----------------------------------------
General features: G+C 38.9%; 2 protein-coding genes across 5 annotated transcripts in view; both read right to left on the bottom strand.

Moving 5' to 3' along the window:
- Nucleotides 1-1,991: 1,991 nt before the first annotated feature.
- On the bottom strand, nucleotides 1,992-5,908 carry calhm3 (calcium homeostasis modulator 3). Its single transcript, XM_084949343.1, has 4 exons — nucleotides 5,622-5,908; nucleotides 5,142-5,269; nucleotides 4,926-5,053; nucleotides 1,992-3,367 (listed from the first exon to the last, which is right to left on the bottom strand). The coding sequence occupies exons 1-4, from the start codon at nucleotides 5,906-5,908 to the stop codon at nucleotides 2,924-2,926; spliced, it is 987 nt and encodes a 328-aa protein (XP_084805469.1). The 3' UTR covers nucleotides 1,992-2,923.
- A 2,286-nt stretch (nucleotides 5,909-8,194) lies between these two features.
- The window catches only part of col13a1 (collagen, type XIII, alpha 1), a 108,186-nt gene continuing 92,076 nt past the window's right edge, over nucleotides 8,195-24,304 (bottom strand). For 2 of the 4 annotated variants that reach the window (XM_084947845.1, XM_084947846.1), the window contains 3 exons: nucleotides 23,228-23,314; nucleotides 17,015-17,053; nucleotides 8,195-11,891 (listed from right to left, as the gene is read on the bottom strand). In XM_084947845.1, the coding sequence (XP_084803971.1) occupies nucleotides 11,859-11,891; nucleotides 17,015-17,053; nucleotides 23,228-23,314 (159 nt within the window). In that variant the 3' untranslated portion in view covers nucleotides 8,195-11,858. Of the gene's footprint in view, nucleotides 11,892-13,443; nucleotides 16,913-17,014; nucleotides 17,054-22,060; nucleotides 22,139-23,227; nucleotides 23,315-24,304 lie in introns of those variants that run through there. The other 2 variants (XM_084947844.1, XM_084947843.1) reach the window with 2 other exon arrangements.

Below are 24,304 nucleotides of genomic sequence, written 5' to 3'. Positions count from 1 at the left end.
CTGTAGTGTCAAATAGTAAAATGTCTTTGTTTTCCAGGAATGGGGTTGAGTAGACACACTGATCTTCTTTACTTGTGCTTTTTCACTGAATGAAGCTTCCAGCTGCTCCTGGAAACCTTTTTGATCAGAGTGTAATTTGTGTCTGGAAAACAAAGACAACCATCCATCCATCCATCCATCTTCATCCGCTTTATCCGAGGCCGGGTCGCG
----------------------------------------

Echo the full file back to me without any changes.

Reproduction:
General features: G+C 38.9%; 2 protein-coding genes across 5 annotated transcripts in view; both read right to left on the bottom strand.

Moving 5' to 3' along the window:
- Nucleotides 1-1,991: 1,991 nt before the first annotated feature.
- On the bottom strand, nucleotides 1,992-5,908 carry calhm3 (calcium homeostasis modulator 3). Its single transcript, XM_084949343.1, has 4 exons — nucleotides 5,622-5,908; nucleotides 5,142-5,269; nucleotides 4,926-5,053; nucleotides 1,992-3,367 (listed from the first exon to the last, which is right to left on the bottom strand). The coding sequence occupies exons 1-4, from the start codon at nucleotides 5,906-5,908 to the stop codon at nucleotides 2,924-2,926; spliced, it is 987 nt and encodes a 328-aa protein (XP_084805469.1). The 3' UTR covers nucleotides 1,992-2,923.
- A 2,286-nt stretch (nucleotides 5,909-8,194) lies between these two features.
- The window catches only part of col13a1 (collagen, type XIII, alpha 1), a 108,186-nt gene continuing 92,076 nt past the window's right edge, over nucleotides 8,195-24,304 (bottom strand). For 2 of the 4 annotated variants that reach the window (XM_084947845.1, XM_084947846.1), the window contains 3 exons: nucleotides 23,228-23,314; nucleotides 17,015-17,053; nucleotides 8,195-11,891 (listed from right to left, as the gene is read on the bottom strand). In XM_084947845.1, the coding sequence (XP_084803971.1) occupies nucleotides 11,859-11,891; nucleotides 17,015-17,053; nucleotides 23,228-23,314 (159 nt within the window). In that variant the 3' untranslated portion in view covers nucleotides 8,195-11,858. Of the gene's footprint in view, nucleotides 11,892-13,443; nucleotides 16,913-17,014; nucleotides 17,054-22,060; nucleotides 22,139-23,227; nucleotides 23,315-24,304 lie in introns of those variants that run through there. The other 2 variants (XM_084947844.1, XM_084947843.1) reach the window with 2 other exon arrangements.

Below are 24,304 nucleotides of genomic sequence, written 5' to 3'. Positions count from 1 at the left end.
CTGTAGTGTCAAATAGTAAAATGTCTTTGTTTTCCAGGAATGGGGTTGAGTAGACACACTGATCTTCTTTACTTGTGCTTTTTCACTGAATGAAGCTTCCAGCTGCTCCTGGAAACCTTTTTGATCAGAGTGTAATTTGTGTCTGGAAAACAAAGACAACCATCCATCCATCCATCCATCTTCATCCGCTTTATCCGAGGCCGGGTCGCG